Republic House Speaker John Boehner. AP Photo/Charles Dharapak

We should be pointing fingers at California lawmakers—not the president.

Thank you, John Boehner, for flagging an underrated feature of California’s ongoing water crisis: The government deserves blame.

Well, that’s not exactly what the Republican House Speaker and Ohio Congressman said on Facebook earlier this week. Beneath a photograph of a sign promoting water conservation in Arcadia, California, Boehner (or, at least, Boehner’s social-media minion) railed against what he called “President Obama’s man-made water shortage in the West”:

Though this is also the man who said mere months ago that he is “not qualified to debate the science over climate change,” Boehner has a point when he emphasizes managing water resources “in a way that actually makes sense” over “liberal environmentalists’ backwards priorities” —i.e., reducing water use for landscaping and (gasp!) letting lawns go brown.

Allow me to explain: Water conservation by individual people and localities, no doubt, is an important part of managing California’s worst-on-record drought. But even more important is getting state and local water management policies right, since all relevant research implies this drought will hardly be the state’s (or the country’s) last.

Groundwater is California’s most important reserve in times of drought, and it is essential to farmers, many of whom rely on deep wells to irrigate crops. Yet before Governor Jerry Brown signed the Sustainable Groundwater Management Act into law last fall, California had effectively zero rules on the books about pumping groundwater. And in practice, it still doesn’t; that groundwater act won’t really go into effect for decades to come.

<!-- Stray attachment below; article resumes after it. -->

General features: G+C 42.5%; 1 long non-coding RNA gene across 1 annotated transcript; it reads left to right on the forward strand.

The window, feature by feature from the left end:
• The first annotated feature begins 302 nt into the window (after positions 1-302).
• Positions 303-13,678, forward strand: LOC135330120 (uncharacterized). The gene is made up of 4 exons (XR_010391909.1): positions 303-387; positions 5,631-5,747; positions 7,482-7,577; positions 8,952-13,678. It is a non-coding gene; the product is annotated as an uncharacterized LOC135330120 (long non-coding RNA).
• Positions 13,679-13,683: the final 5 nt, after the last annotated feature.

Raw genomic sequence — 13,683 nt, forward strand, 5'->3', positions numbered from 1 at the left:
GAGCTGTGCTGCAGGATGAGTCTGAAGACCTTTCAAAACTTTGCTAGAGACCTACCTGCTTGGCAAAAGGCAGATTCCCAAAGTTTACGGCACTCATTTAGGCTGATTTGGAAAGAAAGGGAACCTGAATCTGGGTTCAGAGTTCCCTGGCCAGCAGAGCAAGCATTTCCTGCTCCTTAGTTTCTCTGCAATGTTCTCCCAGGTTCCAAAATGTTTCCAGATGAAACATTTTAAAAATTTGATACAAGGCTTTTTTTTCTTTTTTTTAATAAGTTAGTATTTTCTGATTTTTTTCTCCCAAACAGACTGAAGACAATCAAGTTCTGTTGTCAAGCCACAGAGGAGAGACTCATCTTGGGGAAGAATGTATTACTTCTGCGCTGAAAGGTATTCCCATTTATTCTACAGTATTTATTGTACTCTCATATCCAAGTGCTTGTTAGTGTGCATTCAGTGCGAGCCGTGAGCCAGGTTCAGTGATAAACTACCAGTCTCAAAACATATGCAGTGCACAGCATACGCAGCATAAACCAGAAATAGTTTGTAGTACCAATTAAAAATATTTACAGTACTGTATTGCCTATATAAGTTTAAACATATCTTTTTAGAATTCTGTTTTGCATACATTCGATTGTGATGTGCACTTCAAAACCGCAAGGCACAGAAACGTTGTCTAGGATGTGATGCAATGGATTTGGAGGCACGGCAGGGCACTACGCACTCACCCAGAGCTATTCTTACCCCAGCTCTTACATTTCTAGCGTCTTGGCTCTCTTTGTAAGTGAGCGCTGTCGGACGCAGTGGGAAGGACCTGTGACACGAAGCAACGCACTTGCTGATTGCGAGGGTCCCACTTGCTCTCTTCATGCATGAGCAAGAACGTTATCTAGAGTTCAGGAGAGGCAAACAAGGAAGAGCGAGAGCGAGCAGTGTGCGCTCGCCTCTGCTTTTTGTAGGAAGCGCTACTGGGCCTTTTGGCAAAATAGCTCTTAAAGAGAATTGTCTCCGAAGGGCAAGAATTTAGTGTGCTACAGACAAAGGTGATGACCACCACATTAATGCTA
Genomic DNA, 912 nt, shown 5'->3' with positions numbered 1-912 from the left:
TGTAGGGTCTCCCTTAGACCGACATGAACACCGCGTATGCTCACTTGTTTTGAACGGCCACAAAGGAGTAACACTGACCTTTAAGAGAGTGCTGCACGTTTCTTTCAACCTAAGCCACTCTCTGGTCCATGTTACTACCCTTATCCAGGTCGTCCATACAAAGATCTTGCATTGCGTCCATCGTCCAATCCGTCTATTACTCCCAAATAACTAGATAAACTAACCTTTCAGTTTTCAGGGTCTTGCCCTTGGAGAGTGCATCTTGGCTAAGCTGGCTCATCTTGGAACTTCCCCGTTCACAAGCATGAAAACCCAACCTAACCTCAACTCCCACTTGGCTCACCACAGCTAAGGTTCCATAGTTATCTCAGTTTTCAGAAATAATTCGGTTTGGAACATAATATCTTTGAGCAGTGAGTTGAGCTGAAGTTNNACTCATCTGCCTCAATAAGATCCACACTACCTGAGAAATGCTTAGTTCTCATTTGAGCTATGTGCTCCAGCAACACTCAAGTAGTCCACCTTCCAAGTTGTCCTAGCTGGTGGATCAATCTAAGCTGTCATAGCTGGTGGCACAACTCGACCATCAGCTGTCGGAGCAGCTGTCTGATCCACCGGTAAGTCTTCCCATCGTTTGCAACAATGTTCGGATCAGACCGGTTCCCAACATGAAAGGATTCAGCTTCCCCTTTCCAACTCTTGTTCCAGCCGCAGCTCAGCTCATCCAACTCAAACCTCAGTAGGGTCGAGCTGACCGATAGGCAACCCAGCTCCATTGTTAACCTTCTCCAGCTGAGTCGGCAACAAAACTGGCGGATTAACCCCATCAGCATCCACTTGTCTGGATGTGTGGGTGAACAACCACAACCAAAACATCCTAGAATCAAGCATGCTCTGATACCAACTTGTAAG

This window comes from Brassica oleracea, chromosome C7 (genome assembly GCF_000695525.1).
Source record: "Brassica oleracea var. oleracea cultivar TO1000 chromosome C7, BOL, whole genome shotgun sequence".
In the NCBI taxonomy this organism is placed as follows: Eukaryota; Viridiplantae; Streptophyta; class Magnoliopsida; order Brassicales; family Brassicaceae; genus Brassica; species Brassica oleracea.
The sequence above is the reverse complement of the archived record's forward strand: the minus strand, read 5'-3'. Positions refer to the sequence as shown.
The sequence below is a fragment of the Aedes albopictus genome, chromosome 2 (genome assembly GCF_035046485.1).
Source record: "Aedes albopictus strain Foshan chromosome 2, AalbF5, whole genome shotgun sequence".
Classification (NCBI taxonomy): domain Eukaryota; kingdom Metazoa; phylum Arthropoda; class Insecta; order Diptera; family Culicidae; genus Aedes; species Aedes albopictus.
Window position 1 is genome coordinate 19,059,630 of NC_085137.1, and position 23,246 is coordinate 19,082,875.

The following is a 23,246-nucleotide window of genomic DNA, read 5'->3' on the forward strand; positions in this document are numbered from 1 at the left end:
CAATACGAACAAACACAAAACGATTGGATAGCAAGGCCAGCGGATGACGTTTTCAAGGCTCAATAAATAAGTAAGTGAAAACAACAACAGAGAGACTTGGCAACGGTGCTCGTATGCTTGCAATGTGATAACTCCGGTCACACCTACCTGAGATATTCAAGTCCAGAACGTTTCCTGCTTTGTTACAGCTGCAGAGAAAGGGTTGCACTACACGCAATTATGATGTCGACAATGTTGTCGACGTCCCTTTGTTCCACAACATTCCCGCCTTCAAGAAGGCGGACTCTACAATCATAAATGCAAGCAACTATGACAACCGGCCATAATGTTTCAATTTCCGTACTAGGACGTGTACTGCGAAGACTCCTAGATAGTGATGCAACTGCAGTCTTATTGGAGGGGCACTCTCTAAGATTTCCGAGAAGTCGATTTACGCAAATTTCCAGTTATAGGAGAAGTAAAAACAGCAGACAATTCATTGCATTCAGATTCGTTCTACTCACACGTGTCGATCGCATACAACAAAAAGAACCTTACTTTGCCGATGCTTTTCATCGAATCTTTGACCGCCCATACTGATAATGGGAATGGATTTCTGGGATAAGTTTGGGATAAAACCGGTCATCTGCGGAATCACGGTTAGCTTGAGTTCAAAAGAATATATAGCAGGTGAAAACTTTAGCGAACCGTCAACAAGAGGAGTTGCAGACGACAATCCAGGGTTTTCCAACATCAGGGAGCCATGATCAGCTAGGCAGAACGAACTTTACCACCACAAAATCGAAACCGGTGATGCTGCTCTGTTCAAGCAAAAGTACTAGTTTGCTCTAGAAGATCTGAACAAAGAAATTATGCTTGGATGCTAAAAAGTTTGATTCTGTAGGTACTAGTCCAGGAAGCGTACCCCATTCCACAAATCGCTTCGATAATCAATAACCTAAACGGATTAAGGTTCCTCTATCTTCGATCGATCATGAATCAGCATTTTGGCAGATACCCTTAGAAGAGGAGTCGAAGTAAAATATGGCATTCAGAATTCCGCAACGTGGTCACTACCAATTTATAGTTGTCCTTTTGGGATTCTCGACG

So, even though the state’s surface is literally uncoiling like a spring due to severe groundwater loss, and even though some small-town residents have no water coming out their taps for the very same reason, Californians can still stick new straws into the big ol’ milkshake glass. It’s about as serious a tragedy of the commons as they come. If state lawmakers had chosen to act decades ago, or if local water districts actually kept track of how much groundwater farmers and homeowners are pumping, California’s bind would be far less serious.

Though Boehner references in his Facebook post a bill that essentially pins blame for the drought on federal environmental policies, Obama is not at fault for any of this. (And, for what it’s worth, that bill is unlikely to go anywhere, as similar efforts have failed to pass the Senate.)

But lawmakers at the state and local levels do deserve some blame. There’s lots of water in California; it’s just not nearly as well managed as it needs to be. There’s plenty of room for policy reform, including tighter, smarter groundwater management, encouraging conservation-based pricing schemes for residents, and creating a more effective water market to promote agricultural conservation.

On this one, Mr. Boehner, I tip my hat to you.

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